THE FOUNTAIN OF CASTALIA.
As Ben-Hur descended the steps of the stand, an Arab arose upon the last one at the foot, and cried out, “Men of the East and West- hearken! The good Sheik Ilderim giveth greeting. With four horses, sons of the favourites of Solomon the Wise, he hath come up against the best. Needs he most a mighty man to drive them. Whoso will take them to his satisfaction, to him he promiseth enrichment forever. Here- there- in the city and in the Circuses, and wherever the strong most do congregate, tell ye this his offer. So saith my master, Sheik Ilderim the Generous.”
The proclamation awakened a great buzz among the people under the awning. By night it would be repeated and discussed in all the sporting circles of Antioch. Ben-Hur, hearing it, stopped and looked hesitatingly from the herald to the sheik. Malluch thought he was about to accept the offer, but was relieved when he presently turned to him, and asked, “Good Malluch, where to now?”
The worthy replied, with a laugh, “Would you liken yourself to others visiting the Grove for the first time, you will straightway to hear your fortune told.”
“My fortune, said you? Though the suggestion has in it a flavour of unbelief, let us to the goddess at once.”
“Nay, son of Arrius, these Apollonians have a better trick than that. Instead of speech with a Pythia or a Sibyl, they will sell you a plain papyrus leaf, hardly dry from the stalk, and bid you dip it in the water of a certain fountain, when it will show you a verse in which you may hear of your future.”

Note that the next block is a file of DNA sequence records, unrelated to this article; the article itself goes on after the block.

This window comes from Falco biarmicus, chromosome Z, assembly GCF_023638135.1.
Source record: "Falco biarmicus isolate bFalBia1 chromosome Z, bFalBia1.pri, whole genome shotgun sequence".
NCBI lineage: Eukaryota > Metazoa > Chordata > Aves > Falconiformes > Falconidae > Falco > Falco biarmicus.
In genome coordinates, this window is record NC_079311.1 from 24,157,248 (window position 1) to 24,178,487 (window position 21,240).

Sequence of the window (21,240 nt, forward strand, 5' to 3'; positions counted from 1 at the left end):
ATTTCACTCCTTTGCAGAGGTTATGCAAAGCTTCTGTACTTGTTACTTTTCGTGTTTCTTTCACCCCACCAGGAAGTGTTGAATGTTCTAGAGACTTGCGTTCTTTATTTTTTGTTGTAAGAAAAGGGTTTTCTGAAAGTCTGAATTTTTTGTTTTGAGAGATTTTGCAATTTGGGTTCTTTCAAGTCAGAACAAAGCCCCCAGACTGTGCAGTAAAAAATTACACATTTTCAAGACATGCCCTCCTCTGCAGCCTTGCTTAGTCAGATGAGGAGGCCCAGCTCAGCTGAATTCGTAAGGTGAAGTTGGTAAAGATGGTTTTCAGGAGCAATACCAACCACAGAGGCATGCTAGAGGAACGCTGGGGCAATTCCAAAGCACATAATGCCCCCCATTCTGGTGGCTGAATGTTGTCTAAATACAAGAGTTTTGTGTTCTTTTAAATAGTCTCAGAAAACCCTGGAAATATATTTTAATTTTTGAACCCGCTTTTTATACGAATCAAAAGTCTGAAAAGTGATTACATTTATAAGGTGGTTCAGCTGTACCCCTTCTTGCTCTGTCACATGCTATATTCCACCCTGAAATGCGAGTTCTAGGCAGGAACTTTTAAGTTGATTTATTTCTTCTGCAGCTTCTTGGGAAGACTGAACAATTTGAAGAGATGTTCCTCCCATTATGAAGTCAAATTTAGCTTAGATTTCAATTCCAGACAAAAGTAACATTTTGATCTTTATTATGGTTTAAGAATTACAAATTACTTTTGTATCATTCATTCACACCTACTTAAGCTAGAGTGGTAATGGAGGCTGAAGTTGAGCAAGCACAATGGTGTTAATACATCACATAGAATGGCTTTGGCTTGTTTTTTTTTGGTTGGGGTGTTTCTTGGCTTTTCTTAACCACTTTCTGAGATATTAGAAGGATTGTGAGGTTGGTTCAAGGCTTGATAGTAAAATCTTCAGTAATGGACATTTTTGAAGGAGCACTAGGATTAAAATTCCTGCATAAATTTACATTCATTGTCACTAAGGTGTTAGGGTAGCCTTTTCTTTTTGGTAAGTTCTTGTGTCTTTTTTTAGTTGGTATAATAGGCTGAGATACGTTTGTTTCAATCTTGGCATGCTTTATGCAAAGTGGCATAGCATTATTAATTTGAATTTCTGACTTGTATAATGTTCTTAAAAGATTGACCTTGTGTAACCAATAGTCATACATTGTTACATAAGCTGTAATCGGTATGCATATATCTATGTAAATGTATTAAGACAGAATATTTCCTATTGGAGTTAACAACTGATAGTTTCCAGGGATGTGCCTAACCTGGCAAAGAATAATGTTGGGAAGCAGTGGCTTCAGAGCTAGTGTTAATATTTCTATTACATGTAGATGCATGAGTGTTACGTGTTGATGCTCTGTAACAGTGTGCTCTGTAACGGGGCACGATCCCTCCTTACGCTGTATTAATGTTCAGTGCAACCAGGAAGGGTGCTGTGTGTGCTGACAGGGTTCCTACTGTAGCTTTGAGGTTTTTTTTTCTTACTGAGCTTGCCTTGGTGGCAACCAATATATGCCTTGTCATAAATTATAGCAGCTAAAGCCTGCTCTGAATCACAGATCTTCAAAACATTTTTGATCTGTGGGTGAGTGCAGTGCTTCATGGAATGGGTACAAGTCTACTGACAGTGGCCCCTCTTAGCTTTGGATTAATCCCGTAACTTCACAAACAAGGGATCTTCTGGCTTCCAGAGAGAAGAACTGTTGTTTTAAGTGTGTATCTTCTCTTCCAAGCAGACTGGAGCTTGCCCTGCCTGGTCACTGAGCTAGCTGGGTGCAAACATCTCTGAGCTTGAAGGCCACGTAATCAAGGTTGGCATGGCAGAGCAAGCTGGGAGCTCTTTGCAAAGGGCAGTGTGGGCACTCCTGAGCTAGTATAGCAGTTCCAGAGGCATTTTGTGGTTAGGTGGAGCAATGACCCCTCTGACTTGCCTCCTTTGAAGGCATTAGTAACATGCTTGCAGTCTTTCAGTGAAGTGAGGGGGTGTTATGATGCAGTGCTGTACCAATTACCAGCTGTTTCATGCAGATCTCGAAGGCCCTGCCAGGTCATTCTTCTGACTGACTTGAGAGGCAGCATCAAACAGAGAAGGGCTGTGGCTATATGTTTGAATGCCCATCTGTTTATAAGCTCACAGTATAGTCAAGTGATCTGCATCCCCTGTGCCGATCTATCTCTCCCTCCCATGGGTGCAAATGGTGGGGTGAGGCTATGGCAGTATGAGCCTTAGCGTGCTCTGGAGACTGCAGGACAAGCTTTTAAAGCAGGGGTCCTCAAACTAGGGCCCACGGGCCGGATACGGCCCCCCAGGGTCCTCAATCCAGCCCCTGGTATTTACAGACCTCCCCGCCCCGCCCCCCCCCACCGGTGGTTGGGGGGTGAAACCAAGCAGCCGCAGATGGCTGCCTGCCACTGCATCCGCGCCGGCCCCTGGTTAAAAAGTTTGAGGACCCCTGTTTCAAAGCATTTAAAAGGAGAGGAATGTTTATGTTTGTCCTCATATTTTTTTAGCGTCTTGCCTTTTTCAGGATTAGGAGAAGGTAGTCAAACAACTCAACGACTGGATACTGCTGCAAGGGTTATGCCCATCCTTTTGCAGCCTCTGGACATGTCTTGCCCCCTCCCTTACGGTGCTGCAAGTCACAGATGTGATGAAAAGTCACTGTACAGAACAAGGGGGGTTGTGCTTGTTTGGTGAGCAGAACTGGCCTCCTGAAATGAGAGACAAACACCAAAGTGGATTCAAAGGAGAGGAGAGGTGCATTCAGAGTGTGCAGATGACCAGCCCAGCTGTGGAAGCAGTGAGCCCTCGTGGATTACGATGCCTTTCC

The glow of interest departed from Ben-Hur’s face.
“There are people who have no need to vex themselves about their future,” he said, gloomily.
“Then you prefer to go to the temples?”
“The temples are Greek, are they not?”
“They call them Greek.”
“The Hellenes were masters of the beautiful in art; but in architecture they sacrificed variety to unbending beauty. Their temples are all alike. How call you the fountain?”
“Oh! it has repute throughout the world. Let us thither.”
Malluch kept watch on his companion as they went, and saw that for the moment at least his good spirits were out. To the people passing he gave no attention; over the wonders they came upon there were no exclamations; silently, even sullenly, he kept a slow pace.
The truth was, the sight of Messala had set Ben-Hur to thinking. It seemed scarce an hour ago that the strong hands had torn him from his mother, scarce an hour ago that the Roman had put seal upon the gates of his father’s house. He recounted how, in the hopeless misery of the life- if such it might be called- in the galleys, he had had little else to do, aside from labour, than dream dreams of vengeance, in all of which Messala was the principal. There might be, he used to say to himself, escape for Gratus, but for Messala- never! And to strengthen and harden his resolution, he was accustomed to repeat over and over, Who pointed us out to the persecutors? And when I begged him for help- not for myself- who mocked me, and went away laughing? And always the dream had the same ending. The day I meet him, help me, thou good God of my people!- help me to some fitting special vengeance! And now the meeting was at hand.